One of Voakes niftier gigs these days is being an official photographer for all of the Red Bull Music Concerts, which feature some of the biggest bands around. A particularly cool thing about working directly for Red Bull is that he has the run of the arena, and in particular, a green light to set up lights around the stage pre-show rather than have to deal with on-camera flash, or more troubling stage lighting, which can change quickly, wildly, and flippantly.

By rigging the stage and syncing through his PocketWizard radio triggers, Erik is able to guarantee his results. And that’s not easy to do on the concert circuit.

'Tapioca and the Flea'

‘Tapioca and the Flea’ – Copyright Erik Voake / Red Bull Content Pool

 

Another noteworthy detail about shooting the Red Bull Concerts, is that since Red Bull was a private sponsor and was paying the bills, Voake was able to break the number one rule of concert photography, specifically –  ‘No flash for the first three songs!’

As Erik Voake summed it up, “We made music history. We were able to break the ‘first three song rule’, and we got some amazing pictures along the way. At first everybody was ‘Hey, what’s up?’, but it all settled rather quickly and everyone including the musicians notice the difference in lighting quality. And he gives much credit to his PocketWizard wireless triggers for pulling it all off.”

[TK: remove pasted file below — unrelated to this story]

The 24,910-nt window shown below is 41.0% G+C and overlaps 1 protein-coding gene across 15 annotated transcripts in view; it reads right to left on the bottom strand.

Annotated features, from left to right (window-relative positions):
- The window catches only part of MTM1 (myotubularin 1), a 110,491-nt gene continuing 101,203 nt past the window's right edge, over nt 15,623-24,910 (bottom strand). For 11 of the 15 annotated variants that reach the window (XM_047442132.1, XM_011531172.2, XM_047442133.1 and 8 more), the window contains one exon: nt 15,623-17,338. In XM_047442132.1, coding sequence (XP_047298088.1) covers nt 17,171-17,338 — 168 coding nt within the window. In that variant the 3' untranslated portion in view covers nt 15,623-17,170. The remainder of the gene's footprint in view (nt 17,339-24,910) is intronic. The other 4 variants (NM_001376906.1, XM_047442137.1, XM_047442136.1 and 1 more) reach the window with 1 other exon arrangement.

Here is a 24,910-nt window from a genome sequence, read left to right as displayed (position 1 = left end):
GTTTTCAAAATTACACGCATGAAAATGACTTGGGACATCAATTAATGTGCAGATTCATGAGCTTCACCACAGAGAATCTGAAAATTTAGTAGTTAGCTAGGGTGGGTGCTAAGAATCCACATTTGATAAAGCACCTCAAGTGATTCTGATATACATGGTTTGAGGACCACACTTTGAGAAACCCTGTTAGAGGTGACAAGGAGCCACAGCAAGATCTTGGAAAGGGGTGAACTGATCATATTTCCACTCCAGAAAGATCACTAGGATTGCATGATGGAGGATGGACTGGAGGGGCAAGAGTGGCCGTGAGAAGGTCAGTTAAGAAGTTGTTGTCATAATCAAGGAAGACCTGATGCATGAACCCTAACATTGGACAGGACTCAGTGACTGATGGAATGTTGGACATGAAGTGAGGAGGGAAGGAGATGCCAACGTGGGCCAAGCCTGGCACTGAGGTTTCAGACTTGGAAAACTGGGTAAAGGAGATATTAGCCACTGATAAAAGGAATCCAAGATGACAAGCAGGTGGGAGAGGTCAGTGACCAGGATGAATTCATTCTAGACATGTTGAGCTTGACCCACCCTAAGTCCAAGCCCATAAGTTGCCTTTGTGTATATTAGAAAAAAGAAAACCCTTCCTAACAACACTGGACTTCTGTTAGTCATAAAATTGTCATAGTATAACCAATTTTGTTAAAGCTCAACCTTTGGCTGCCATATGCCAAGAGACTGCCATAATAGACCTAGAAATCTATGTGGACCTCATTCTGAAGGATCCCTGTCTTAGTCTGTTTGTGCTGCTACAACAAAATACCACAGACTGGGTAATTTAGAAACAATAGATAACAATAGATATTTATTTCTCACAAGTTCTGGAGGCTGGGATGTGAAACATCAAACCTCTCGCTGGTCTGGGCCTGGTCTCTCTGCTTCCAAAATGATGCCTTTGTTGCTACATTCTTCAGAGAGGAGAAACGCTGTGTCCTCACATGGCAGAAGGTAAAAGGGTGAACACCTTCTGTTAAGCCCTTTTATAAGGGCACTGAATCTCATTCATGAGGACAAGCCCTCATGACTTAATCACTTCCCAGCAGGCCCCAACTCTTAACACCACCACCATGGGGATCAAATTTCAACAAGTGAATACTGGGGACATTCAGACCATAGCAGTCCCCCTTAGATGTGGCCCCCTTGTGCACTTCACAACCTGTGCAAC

To see more of Erik Voake’s photographic work visit his website.

All images, videos, and quotes in this post are used with permission and © Erik Voake, all rights reserved; story is ©PocketWizard. Please respect and support photographers’ rights. Feel free to link to this blog post, but please do not replicate or repost elsewhere without written permission.

 

 

Bookmark and Share

Simon Mackney’s 13-hour day with the British Bobsleigh Team

crop_380-1384962741-2_simonmackneyHere’s a behind the scenes video of Simon Mackney using Plus III Transceivers to photograph the British Bobsleigh team as well as a written account in Simon Mackney’s own words.  Mackney is professional photographer based out of Derbyshire, UK.

“The coach of the Great Britain Bobsleigh team came to us because they wanted images that weren’t your standard boring, normal promotional images.  They already had plenty of those and they were looking for something different.  So we came up with the idea of shooting the athletes with a super hero, film poster kind of style in mind.  We wanted a strong, confident, proud, inspirational, dark, edgy, moody style/look.